July/Aug 2019
EDITION

VIEW ONLINE
SUBSCRIBE

Register with PP

Newsletter, Jobs & Event Alerts

Latest

9 Ways to Increase Your Chances of Passing Your CII Written Exam

15 May 2019

What does the CII expect and what will give you the best chance of gaining marks? This article from Brand Financial Training helps with with exam technique and marking for 2019 in Advanced Diploma Level Exams, AF1, AF2, AF4, AF5, AF7, Diploma Level Exams, R06.

 This post was originally published on the Brand Financial Training Blog and has been reproduced here with their permission. All content © Brand Financial Training. 

1. Be specific and not too generic – keep the clients in mind at all time.

This is particularly true for the advanced financial planning exams where answers should be related to the actual case study.  If they are not, there is a risk you won’t be awarded the mark.

2. Use bullet points.

Not only will the examiner be delighted as bullet points are a lot easier to mark (and easier to find if they are not hidden in a lot of text).  Using bullet points doesn’t come naturally to some, and a lot of candidates continue to write pages and pages of text, but it’s worth taking the time to practise. You’ll find that bullet points save you time, and importantly, prevent you from waffling – which rarely results in extra marks.

3. Use the number of marks available as an indicator of how many points are needed.

If the question is for 8 marks, you will be expected to make 8 different points – one point wouldn’t be given 2 marks.  However two marks might be within one sentence for example:  ‘Their home is owned as joint tenants (for 1 mark) therefore Julie will inherit Tom’s share (for 1 mark)’.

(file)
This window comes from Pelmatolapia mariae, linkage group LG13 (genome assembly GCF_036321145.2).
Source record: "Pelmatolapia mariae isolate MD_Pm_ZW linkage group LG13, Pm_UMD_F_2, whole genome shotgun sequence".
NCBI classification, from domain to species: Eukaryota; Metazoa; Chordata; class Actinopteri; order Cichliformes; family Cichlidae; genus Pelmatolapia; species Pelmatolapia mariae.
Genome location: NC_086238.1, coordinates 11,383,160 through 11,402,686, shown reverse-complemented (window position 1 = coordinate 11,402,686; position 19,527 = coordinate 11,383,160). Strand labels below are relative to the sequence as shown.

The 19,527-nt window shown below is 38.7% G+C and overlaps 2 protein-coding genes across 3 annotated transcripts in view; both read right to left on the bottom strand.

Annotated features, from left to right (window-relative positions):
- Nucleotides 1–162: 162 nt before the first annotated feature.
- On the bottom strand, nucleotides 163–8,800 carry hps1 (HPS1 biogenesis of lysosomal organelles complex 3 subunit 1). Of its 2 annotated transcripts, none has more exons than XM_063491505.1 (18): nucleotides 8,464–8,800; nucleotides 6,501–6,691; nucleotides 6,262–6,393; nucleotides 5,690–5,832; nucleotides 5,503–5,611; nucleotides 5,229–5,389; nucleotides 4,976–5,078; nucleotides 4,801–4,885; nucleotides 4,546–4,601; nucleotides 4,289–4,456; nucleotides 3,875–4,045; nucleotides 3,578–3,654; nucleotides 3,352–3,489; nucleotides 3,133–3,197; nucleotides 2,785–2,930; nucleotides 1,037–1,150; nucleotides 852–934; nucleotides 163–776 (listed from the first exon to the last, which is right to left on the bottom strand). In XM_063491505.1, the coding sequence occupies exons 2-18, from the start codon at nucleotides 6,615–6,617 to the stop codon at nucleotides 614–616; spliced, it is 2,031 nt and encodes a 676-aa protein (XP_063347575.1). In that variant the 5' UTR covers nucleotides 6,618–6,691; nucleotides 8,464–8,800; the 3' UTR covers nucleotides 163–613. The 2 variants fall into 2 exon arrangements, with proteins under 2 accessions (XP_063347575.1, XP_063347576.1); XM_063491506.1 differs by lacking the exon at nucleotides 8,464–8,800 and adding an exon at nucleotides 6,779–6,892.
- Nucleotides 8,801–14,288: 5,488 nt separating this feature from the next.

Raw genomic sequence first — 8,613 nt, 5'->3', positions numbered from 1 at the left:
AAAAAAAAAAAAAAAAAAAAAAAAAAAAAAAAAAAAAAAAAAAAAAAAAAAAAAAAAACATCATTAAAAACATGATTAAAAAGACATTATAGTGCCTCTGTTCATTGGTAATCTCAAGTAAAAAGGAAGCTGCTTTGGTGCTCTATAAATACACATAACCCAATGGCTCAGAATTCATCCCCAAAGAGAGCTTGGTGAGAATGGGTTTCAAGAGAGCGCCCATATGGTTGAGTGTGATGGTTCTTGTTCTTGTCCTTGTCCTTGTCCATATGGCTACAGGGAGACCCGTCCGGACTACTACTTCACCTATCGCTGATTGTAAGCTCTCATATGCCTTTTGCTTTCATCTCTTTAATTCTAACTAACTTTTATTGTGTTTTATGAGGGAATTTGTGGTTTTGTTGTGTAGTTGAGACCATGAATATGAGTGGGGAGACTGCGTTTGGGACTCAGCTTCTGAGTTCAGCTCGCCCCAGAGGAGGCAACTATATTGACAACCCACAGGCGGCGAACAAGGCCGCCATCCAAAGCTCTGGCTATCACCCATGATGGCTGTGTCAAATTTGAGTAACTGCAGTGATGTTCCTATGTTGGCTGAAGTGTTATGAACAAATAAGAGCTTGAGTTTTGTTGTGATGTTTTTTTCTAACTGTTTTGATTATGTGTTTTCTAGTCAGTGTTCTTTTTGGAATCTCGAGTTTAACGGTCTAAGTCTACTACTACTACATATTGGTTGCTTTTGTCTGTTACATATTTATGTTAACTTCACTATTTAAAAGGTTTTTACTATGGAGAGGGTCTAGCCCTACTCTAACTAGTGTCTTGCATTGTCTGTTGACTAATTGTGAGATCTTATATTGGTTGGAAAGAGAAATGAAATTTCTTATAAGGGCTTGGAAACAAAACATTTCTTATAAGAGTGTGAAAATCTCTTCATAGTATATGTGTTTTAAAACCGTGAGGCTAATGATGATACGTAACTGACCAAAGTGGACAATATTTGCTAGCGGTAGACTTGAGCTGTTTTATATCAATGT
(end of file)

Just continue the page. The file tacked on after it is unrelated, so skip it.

The examiner will look for the correct points throughout your whole answer, i.e. they won’t just mark the first 8 points you give, so if you can think of more, write them down.  Also if the question asks you to recommend and justify something, then don’t forget to do both as you would expect that half the marks will be for the recommendation and half for the justification.  If it helps, then draw yourself a line through the page to clearly show your recommendation one side and your justification the other; again the examiner will love you for this.  You can also do this if you are asked for the pros and cons of products or a particular comparison.

4. Show all your workings in calculations.

This is particularly important in AF1 and other AF exams where there will always be calculations. Make sure you show every step of the process you’ve used to arrive at the answer.  If one mistake is made in the middle (clumsy finger on the calculator, for example), you won’t then be marked wrong for the rest of the calculation.  Instead, you would lose one mark only for that one error, assuming the rest of your process is correct.  A lot of marks can still be achieved even if the final answer is incorrect.

5. Start each question on a new page.

This means you have some space should you need to go back to enhance your answer or you remember something else. Remember also to cross through any notes you make in your answer book which you do not want to be marked.

6. Read the whole question first.

If you don’t, you may find that your answer to (a) is really the answer to (b) and you may find yourself writing it all out again.  You will only get the marks if they are in the right place.

7. Make sure you are answering the question you are being asked.

Use a highlighter for key words to help you focus your answer.  More than anything, answer the question written in front of you, not the one you wish was written in front of you. The most common fault in most written exams is candidates not keeping to the point of the question.

8. Remember to state the obvious.

Spell out the particular tax you’re talking about or which class of national insurance contribution or which product.  You know which one you’re talking about; just make sure the examiner knows too so they can award you the mark.

9. Use abbreviations appropriately.

We get asked a lot about the use of abbreviations.  Our view is that some are so well used they will be fine, so things such as IHT, NICs, ATR and SDLT.  We have been asked about EOW and A2R, and our view is these are not used as a matter of course, so spell out ‘expression of wish’ and use the more common ATR for ‘attitude to risk’.

Lastly, remember there is no negative marking.  The CII uses a positive marking system with no marks taken away for incorrect answers.  However, if conflicting answers are given, even where one of them is right, you may not be awarded the mark if the examiner feels you have hedged your bets.

Comments are closed.